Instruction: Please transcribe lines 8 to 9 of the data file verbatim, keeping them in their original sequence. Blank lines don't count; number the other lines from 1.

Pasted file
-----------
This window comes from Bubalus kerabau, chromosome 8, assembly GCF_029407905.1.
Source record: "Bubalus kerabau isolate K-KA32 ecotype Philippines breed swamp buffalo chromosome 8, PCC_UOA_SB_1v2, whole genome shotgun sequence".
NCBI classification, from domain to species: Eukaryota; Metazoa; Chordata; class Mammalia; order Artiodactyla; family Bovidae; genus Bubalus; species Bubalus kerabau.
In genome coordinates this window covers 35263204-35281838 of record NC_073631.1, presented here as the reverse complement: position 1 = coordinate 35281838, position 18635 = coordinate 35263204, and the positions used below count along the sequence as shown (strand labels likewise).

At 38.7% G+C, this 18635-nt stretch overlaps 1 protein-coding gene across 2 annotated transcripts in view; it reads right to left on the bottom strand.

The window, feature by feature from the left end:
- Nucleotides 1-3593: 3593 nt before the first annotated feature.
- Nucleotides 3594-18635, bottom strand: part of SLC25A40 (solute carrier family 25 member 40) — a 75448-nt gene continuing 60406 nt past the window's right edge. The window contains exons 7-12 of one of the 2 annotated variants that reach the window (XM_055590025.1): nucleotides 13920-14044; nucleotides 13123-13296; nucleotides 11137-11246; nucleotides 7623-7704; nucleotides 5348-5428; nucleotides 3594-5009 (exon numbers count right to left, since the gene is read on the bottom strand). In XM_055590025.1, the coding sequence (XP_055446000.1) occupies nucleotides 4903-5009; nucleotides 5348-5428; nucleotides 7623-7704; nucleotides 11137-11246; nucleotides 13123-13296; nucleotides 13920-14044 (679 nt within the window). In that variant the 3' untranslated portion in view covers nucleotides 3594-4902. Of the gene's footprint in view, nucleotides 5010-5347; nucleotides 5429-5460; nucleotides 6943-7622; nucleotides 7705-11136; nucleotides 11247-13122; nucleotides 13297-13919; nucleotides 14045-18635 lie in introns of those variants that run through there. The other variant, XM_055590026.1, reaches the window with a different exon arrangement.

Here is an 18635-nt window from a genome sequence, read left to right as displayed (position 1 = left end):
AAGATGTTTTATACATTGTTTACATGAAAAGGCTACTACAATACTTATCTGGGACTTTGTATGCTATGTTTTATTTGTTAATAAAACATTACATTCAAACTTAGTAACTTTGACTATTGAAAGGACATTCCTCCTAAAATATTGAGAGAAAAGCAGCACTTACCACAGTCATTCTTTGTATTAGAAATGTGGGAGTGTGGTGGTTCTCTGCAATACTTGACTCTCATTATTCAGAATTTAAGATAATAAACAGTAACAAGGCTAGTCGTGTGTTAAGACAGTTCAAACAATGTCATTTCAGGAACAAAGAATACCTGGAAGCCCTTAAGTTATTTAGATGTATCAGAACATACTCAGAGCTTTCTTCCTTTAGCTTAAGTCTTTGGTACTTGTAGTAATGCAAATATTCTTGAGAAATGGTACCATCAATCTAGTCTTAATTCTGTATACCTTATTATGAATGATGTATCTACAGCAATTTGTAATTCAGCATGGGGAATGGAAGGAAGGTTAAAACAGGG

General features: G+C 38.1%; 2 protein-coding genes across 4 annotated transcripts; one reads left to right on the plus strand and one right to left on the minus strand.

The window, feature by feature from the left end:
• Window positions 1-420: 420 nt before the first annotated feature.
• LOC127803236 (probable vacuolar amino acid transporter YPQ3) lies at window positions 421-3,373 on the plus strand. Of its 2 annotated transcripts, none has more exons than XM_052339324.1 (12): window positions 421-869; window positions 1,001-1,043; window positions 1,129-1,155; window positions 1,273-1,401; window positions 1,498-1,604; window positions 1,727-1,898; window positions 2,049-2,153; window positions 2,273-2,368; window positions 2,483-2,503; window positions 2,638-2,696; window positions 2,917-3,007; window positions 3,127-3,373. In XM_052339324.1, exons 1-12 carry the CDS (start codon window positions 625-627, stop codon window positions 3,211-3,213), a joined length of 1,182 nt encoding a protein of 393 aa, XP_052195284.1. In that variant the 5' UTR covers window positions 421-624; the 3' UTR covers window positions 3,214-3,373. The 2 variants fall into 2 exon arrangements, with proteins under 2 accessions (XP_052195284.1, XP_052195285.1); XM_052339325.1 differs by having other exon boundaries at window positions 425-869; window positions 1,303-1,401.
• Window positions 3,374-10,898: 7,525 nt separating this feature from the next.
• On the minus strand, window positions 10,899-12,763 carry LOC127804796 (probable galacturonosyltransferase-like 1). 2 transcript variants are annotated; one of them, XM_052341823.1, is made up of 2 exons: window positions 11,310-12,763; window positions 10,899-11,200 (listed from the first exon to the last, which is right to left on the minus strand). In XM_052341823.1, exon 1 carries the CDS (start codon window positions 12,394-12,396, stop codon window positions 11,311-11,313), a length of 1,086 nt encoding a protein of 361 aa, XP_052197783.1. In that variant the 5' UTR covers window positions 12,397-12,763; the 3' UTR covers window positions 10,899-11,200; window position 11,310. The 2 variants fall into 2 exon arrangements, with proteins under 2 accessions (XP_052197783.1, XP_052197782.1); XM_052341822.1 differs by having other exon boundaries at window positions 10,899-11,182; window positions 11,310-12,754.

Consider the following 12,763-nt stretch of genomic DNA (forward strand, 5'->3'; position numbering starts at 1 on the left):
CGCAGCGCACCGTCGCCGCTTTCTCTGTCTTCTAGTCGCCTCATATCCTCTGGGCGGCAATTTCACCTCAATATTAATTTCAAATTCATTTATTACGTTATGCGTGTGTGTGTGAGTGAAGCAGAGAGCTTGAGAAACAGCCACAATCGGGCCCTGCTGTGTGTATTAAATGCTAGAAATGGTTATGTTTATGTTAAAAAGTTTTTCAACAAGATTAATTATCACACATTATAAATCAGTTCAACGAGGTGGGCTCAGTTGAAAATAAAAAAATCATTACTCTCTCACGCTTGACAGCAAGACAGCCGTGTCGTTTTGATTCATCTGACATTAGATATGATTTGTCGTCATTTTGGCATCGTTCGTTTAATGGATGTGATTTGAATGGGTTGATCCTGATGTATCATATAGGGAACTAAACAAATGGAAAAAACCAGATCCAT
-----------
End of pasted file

- Nucleotides 3594-18635, bottom strand: part of SLC25A40 (solute carrier family 25 member 40) — a 75448-nt gene continuing 60406 nt past the window's right edge. The window contains exons 7-12 of one of the 2 annotated variants that reach the window (XM_055590025.1): nucleotides 13920-14044; nucleotides 13123-13296; nucleotides 11137-11246; nucleotides 7623-7704; nucleotides 5348-5428; nucleotides 3594-5009 (exon numbers count right to left, since the gene is read on the bottom strand). In XM_055590025.1, the coding sequence (XP_055446000.1) occupies nucleotides 4903-5009; nucleotides 5348-5428; nucleotides 7623-7704; nucleotides 11137-11246; nucleotides 13123-13296; nucleotides 13920-14044 (679 nt within the window). In that variant the 3' untranslated portion in view covers nucleotides 3594-4902. Of the gene's footprint in view, nucleotides 5010-5347; nucleotides 5429-5460; nucleotides 6943-7622; nucleotides 7705-11136; nucleotides 11247-13122; nucleotides 13297-13919; nucleotides 14045-18635 lie in introns of those variants that run through there. The other variant, XM_055590026.1, reaches the window with a different exon arrangement.

Here is an 18635-nt window from a genome sequence, read left to right as displayed (position 1 = left end):